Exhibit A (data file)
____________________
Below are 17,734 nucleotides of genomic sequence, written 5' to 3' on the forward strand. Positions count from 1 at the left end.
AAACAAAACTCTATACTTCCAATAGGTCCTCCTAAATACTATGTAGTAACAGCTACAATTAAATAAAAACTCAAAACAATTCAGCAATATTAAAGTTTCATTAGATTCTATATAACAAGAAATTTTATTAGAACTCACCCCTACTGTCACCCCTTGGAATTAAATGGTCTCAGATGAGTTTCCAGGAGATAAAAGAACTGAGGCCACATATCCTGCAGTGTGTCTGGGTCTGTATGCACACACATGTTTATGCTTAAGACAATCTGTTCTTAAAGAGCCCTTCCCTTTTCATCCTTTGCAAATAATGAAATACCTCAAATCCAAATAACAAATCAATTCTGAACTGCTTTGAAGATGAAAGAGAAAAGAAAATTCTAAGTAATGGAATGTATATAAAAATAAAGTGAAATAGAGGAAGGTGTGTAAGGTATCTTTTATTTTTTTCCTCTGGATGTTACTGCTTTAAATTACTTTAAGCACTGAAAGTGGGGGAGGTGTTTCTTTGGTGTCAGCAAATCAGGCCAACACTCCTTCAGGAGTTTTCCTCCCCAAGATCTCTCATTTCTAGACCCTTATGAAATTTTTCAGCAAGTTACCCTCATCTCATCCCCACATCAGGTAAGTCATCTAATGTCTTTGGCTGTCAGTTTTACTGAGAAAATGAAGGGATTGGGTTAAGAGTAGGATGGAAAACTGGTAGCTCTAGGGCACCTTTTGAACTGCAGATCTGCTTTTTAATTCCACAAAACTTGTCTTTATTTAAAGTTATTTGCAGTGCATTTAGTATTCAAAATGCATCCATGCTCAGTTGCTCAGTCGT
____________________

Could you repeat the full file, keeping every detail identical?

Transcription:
Below are 17,734 nucleotides of genomic sequence, written 5' to 3' on the forward strand. Positions count from 1 at the left end.
AAACAAAACTCTATACTTCCAATAGGTCCTCCTAAATACTATGTAGTAACAGCTACAATTAAATAAAAACTCAAAACAATTCAGCAATATTAAAGTTTCATTAGATTCTATATAACAAGAAATTTTATTAGAACTCACCCCTACTGTCACCCCTTGGAATTAAATGGTCTCAGATGAGTTTCCAGGAGATAAAAGAACTGAGGCCACATATCCTGCAGTGTGTCTGGGTCTGTATGCACACACATGTTTATGCTTAAGACAATCTGTTCTTAAAGAGCCCTTCCCTTTTCATCCTTTGCAAATAATGAAATACCTCAAATCCAAATAACAAATCAATTCTGAACTGCTTTGAAGATGAAAGAGAAAAGAAAATTCTAAGTAATGGAATGTATATAAAAATAAAGTGAAATAGAGGAAGGTGTGTAAGGTATCTTTTATTTTTTTCCTCTGGATGTTACTGCTTTAAATTACTTTAAGCACTGAAAGTGGGGGAGGTGTTTCTTTGGTGTCAGCAAATCAGGCCAACACTCCTTCAGGAGTTTTCCTCCCCAAGATCTCTCATTTCTAGACCCTTATGAAATTTTTCAGCAAGTTACCCTCATCTCATCCCCACATCAGGTAAGTCATCTAATGTCTTTGGCTGTCAGTTTTACTGAGAAAATGAAGGGATTGGGTTAAGAGTAGGATGGAAAACTGGTAGCTCTAGGGCACCTTTTGAACTGCAGATCTGCTTTTTAATTCCACAAAACTTGTCTTTATTTAAAGTTATTTGCAGTGCATTTAGTATTCAAAATGCATCCATGCTCAGTTGCTCAGTCGT